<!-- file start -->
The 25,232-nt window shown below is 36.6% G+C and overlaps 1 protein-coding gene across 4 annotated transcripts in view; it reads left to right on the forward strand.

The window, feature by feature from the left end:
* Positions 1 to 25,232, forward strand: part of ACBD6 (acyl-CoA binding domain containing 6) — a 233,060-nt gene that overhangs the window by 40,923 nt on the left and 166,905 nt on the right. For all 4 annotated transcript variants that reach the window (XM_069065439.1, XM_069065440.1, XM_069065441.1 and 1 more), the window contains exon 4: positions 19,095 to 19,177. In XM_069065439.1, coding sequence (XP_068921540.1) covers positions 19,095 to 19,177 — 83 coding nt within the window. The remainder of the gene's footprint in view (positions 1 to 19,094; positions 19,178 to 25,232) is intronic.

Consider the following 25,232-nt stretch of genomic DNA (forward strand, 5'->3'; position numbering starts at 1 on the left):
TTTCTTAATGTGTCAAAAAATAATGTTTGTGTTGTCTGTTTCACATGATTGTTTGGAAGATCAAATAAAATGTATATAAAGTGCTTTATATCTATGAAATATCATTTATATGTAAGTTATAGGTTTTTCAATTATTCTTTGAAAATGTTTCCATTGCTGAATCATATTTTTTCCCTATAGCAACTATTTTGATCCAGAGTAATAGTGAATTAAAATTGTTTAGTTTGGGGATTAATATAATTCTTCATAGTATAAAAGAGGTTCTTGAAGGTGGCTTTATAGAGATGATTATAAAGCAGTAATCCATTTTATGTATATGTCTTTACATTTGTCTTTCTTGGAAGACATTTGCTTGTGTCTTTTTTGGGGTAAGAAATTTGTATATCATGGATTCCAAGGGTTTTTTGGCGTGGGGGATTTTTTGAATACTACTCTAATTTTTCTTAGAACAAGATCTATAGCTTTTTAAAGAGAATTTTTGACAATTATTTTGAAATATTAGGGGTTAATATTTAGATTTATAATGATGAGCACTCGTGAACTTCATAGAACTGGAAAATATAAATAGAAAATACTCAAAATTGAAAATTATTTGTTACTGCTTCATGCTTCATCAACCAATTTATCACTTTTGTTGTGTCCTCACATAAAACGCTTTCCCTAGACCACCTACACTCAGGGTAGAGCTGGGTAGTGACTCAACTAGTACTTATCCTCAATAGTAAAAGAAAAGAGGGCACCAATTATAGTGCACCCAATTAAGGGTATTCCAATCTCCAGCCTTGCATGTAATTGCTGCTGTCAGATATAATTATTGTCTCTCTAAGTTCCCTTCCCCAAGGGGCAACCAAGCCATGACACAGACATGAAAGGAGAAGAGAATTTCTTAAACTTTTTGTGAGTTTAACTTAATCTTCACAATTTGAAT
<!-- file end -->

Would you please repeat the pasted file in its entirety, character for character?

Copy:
The 25,232-nt window shown below is 36.6% G+C and overlaps 1 protein-coding gene across 4 annotated transcripts in view; it reads left to right on the forward strand.

The window, feature by feature from the left end:
* Positions 1 to 25,232, forward strand: part of ACBD6 (acyl-CoA binding domain containing 6) — a 233,060-nt gene that overhangs the window by 40,923 nt on the left and 166,905 nt on the right. For all 4 annotated transcript variants that reach the window (XM_069065439.1, XM_069065440.1, XM_069065441.1 and 1 more), the window contains exon 4: positions 19,095 to 19,177. In XM_069065439.1, coding sequence (XP_068921540.1) covers positions 19,095 to 19,177 — 83 coding nt within the window. The remainder of the gene's footprint in view (positions 1 to 19,094; positions 19,178 to 25,232) is intronic.

Consider the following 25,232-nt stretch of genomic DNA (forward strand, 5'->3'; position numbering starts at 1 on the left):
TTTCTTAATGTGTCAAAAAATAATGTTTGTGTTGTCTGTTTCACATGATTGTTTGGAAGATCAAATAAAATGTATATAAAGTGCTTTATATCTATGAAATATCATTTATATGTAAGTTATAGGTTTTTCAATTATTCTTTGAAAATGTTTCCATTGCTGAATCATATTTTTTCCCTATAGCAACTATTTTGATCCAGAGTAATAGTGAATTAAAATTGTTTAGTTTGGGGATTAATATAATTCTTCATAGTATAAAAGAGGTTCTTGAAGGTGGCTTTATAGAGATGATTATAAAGCAGTAATCCATTTTATGTATATGTCTTTACATTTGTCTTTCTTGGAAGACATTTGCTTGTGTCTTTTTTGGGGTAAGAAATTTGTATATCATGGATTCCAAGGGTTTTTTGGCGTGGGGGATTTTTTGAATACTACTCTAATTTTTCTTAGAACAAGATCTATAGCTTTTTAAAGAGAATTTTTGACAATTATTTTGAAATATTAGGGGTTAATATTTAGATTTATAATGATGAGCACTCGTGAACTTCATAGAACTGGAAAATATAAATAGAAAATACTCAAAATTGAAAATTATTTGTTACTGCTTCATGCTTCATCAACCAATTTATCACTTTTGTTGTGTCCTCACATAAAACGCTTTCCCTAGACCACCTACACTCAGGGTAGAGCTGGGTAGTGACTCAACTAGTACTTATCCTCAATAGTAAAAGAAAAGAGGGCACCAATTATAGTGCACCCAATTAAGGGTATTCCAATCTCCAGCCTTGCATGTAATTGCTGCTGTCAGATATAATTATTGTCTCTCTAAGTTCCCTTCCCCAAGGGGCAACCAAGCCATGACACAGACATGAAAGGAGAAGAGAATTTCTTAAACTTTTTGTGAGTTTAACTTAATCTTCACAATTTGAAT